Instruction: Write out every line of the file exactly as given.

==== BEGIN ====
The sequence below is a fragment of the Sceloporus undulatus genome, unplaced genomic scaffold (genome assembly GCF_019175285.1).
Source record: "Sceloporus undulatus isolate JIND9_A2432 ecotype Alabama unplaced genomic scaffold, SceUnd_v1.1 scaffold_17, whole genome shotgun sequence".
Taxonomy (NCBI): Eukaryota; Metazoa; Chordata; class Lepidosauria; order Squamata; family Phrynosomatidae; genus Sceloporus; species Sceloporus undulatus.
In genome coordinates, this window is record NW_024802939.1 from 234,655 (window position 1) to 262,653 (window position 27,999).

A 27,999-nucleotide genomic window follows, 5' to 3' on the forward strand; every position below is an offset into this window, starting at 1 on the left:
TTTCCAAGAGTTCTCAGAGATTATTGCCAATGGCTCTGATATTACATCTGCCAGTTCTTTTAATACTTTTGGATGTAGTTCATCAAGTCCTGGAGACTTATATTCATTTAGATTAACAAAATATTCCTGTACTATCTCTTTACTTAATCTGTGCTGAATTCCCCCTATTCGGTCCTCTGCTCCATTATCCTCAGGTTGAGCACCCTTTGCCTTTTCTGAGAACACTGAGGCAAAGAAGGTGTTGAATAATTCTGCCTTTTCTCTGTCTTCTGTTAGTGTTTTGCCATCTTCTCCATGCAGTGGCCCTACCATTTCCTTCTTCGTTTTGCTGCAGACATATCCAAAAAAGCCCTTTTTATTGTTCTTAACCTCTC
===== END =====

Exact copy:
The sequence below is a fragment of the Sceloporus undulatus genome, unplaced genomic scaffold (genome assembly GCF_019175285.1).
Source record: "Sceloporus undulatus isolate JIND9_A2432 ecotype Alabama unplaced genomic scaffold, SceUnd_v1.1 scaffold_17, whole genome shotgun sequence".
Taxonomy (NCBI): Eukaryota; Metazoa; Chordata; class Lepidosauria; order Squamata; family Phrynosomatidae; genus Sceloporus; species Sceloporus undulatus.
In genome coordinates, this window is record NW_024802939.1 from 234,655 (window position 1) to 262,653 (window position 27,999).

A 27,999-nucleotide genomic window follows, 5' to 3' on the forward strand; every position below is an offset into this window, starting at 1 on the left:
TTTCCAAGAGTTCTCAGAGATTATTGCCAATGGCTCTGATATTACATCTGCCAGTTCTTTTAATACTTTTGGATGTAGTTCATCAAGTCCTGGAGACTTATATTCATTTAGATTAACAAAATATTCCTGTACTATCTCTTTACTTAATCTGTGCTGAATTCCCCCTATTCGGTCCTCTGCTCCATTATCCTCAGGTTGAGCACCCTTTGCCTTTTCTGAGAACACTGAGGCAAAGAAGGTGTTGAATAATTCTGCCTTTTCTCTGTCTTCTGTTAGTGTTTTGCCATCTTCTCCATGCAGTGGCCCTACCATTTCCTTCTTCGTTTTGCTGCAGACATATCCAAAAAAGCCCTTTTTATTGTTCTTAACCTCTC